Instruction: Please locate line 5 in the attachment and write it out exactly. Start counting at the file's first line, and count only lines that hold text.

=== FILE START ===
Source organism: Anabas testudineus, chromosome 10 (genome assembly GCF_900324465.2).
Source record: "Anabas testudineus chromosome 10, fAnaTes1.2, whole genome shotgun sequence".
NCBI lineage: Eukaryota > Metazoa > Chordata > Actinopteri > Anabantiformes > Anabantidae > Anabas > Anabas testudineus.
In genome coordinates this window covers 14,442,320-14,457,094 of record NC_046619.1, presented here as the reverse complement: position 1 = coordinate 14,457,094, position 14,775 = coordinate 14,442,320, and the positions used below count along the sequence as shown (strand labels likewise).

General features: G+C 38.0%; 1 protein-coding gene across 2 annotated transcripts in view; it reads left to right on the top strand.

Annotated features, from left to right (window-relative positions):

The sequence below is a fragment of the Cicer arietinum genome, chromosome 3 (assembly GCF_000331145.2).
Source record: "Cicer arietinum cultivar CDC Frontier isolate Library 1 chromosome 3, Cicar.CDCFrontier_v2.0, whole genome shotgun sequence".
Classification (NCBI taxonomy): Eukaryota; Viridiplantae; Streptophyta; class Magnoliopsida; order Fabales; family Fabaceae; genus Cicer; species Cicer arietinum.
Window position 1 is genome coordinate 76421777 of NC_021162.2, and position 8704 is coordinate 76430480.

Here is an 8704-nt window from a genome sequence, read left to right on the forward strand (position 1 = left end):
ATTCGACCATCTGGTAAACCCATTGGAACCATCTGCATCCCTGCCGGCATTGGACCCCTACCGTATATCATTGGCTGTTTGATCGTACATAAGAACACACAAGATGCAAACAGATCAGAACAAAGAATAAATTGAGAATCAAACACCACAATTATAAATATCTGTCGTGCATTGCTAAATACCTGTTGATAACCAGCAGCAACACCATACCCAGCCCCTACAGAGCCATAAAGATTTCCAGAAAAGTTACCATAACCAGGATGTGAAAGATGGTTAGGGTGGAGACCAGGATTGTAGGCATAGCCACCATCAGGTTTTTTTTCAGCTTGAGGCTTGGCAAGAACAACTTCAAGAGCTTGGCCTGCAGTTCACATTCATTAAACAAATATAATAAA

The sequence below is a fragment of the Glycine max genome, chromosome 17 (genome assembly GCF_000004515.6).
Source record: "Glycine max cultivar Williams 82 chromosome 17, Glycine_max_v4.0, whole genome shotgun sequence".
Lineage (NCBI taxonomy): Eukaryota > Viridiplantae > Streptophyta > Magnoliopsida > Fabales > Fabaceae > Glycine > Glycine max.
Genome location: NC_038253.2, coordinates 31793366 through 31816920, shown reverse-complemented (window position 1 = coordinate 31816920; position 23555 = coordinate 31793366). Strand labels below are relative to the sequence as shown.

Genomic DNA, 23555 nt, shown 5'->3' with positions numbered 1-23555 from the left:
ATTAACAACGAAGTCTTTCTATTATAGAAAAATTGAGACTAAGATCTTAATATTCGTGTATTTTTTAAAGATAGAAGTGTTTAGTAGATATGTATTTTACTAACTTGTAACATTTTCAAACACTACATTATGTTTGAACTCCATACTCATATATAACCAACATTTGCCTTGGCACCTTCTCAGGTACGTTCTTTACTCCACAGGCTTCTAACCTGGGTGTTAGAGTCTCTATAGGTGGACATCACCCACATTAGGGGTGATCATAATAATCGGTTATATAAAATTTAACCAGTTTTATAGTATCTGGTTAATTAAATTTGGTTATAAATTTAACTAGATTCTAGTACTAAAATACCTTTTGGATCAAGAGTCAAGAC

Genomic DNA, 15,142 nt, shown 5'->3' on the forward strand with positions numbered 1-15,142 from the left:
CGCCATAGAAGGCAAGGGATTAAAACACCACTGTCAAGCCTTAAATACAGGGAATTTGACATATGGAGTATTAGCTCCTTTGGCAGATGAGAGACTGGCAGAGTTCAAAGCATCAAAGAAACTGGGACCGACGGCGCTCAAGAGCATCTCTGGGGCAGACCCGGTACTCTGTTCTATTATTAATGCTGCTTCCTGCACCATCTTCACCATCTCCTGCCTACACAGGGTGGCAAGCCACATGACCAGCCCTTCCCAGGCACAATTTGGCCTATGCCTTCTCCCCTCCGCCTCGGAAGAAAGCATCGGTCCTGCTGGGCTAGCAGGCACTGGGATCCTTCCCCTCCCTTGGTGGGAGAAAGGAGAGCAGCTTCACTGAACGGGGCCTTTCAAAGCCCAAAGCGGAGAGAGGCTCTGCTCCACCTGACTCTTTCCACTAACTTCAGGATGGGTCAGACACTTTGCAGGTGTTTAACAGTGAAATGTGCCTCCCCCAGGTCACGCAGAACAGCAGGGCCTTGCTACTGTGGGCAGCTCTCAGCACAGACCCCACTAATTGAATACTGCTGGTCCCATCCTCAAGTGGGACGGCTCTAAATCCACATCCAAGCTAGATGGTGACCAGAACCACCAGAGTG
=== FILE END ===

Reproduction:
General features: G+C 38.0%; 1 protein-coding gene across 2 annotated transcripts in view; it reads left to right on the top strand.